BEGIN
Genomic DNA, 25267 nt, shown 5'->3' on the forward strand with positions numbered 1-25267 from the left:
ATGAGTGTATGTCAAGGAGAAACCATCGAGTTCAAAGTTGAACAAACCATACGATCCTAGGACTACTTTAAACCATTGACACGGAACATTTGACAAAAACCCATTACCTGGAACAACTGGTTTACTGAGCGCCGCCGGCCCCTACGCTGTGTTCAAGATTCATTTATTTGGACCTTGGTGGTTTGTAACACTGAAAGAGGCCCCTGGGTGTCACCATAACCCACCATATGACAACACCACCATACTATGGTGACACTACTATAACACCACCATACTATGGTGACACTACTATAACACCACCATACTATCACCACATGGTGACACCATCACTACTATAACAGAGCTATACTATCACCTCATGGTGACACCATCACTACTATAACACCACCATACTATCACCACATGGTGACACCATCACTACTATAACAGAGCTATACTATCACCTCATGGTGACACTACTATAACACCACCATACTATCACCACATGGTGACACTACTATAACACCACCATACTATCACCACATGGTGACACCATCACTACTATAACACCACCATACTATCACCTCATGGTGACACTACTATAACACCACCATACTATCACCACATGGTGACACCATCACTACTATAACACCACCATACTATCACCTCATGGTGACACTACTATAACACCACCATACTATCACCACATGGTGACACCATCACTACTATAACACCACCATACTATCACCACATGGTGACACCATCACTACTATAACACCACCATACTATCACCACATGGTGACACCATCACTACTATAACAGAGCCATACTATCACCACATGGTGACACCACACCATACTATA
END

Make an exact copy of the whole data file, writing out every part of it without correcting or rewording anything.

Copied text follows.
Genomic DNA, 25267 nt, shown 5'->3' on the forward strand with positions numbered 1-25267 from the left:
ATGAGTGTATGTCAAGGAGAAACCATCGAGTTCAAAGTTGAACAAACCATACGATCCTAGGACTACTTTAAACCATTGACACGGAACATTTGACAAAAACCCATTACCTGGAACAACTGGTTTACTGAGCGCCGCCGGCCCCTACGCTGTGTTCAAGATTCATTTATTTGGACCTTGGTGGTTTGTAACACTGAAAGAGGCCCCTGGGTGTCACCATAACCCACCATATGACAACACCACCATACTATGGTGACACTACTATAACACCACCATACTATGGTGACACTACTATAACACCACCATACTATCACCACATGGTGACACCATCACTACTATAACAGAGCTATACTATCACCTCATGGTGACACCATCACTACTATAACACCACCATACTATCACCACATGGTGACACCATCACTACTATAACAGAGCTATACTATCACCTCATGGTGACACTACTATAACACCACCATACTATCACCACATGGTGACACTACTATAACACCACCATACTATCACCACATGGTGACACCATCACTACTATAACACCACCATACTATCACCTCATGGTGACACTACTATAACACCACCATACTATCACCACATGGTGACACCATCACTACTATAACACCACCATACTATCACCTCATGGTGACACTACTATAACACCACCATACTATCACCACATGGTGACACCATCACTACTATAACACCACCATACTATCACCACATGGTGACACCATCACTACTATAACACCACCATACTATCACCACATGGTGACACCATCACTACTATAACAGAGCCATACTATCACCACATGGTGACACCACACCATACTATA